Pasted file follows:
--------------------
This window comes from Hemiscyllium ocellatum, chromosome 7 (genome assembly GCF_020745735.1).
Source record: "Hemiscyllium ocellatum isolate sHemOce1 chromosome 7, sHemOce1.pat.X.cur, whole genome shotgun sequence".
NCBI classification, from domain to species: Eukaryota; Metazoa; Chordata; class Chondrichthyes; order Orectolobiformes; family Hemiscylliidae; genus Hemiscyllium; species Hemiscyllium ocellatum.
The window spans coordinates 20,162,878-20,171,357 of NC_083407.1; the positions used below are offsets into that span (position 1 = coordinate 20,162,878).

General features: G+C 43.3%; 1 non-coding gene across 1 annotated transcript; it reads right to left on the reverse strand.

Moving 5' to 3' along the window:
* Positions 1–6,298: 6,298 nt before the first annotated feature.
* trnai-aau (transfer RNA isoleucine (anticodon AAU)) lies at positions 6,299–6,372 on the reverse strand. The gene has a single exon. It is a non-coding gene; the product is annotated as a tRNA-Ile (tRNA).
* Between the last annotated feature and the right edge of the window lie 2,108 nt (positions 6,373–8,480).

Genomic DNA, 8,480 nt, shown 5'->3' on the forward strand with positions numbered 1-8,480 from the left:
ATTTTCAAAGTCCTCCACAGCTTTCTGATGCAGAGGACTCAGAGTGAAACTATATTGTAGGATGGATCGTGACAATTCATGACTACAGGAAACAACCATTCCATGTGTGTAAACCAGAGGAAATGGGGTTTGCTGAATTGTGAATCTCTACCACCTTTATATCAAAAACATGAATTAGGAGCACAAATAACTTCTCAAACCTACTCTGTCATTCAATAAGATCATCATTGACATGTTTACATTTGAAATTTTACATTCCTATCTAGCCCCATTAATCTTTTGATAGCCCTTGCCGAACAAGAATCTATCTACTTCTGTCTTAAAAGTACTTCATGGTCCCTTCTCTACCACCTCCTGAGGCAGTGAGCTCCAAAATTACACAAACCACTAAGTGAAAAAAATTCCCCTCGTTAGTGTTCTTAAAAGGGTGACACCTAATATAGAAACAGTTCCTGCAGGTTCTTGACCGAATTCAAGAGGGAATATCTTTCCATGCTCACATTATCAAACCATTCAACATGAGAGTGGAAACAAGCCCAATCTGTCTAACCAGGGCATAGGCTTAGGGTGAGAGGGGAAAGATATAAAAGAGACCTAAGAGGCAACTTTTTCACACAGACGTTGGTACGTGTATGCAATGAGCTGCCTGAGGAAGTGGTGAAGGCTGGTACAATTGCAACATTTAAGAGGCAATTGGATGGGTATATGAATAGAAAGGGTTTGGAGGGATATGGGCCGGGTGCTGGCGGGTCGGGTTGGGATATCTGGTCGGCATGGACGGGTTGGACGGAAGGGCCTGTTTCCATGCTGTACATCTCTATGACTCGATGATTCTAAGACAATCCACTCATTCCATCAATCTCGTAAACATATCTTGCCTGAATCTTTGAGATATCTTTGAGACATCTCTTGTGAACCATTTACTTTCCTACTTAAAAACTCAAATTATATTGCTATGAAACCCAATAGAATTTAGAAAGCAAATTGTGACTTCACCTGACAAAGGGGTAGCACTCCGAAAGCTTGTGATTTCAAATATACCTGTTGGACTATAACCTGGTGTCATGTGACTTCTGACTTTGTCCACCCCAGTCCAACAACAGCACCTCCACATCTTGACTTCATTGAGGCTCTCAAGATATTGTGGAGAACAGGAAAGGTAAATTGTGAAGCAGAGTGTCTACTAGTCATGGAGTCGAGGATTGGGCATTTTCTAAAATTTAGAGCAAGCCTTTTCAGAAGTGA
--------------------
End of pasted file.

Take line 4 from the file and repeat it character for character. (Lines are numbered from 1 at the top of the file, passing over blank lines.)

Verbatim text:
The window spans coordinates 20,162,878-20,171,357 of NC_083407.1; the positions used below are offsets into that span (position 1 = coordinate 20,162,878).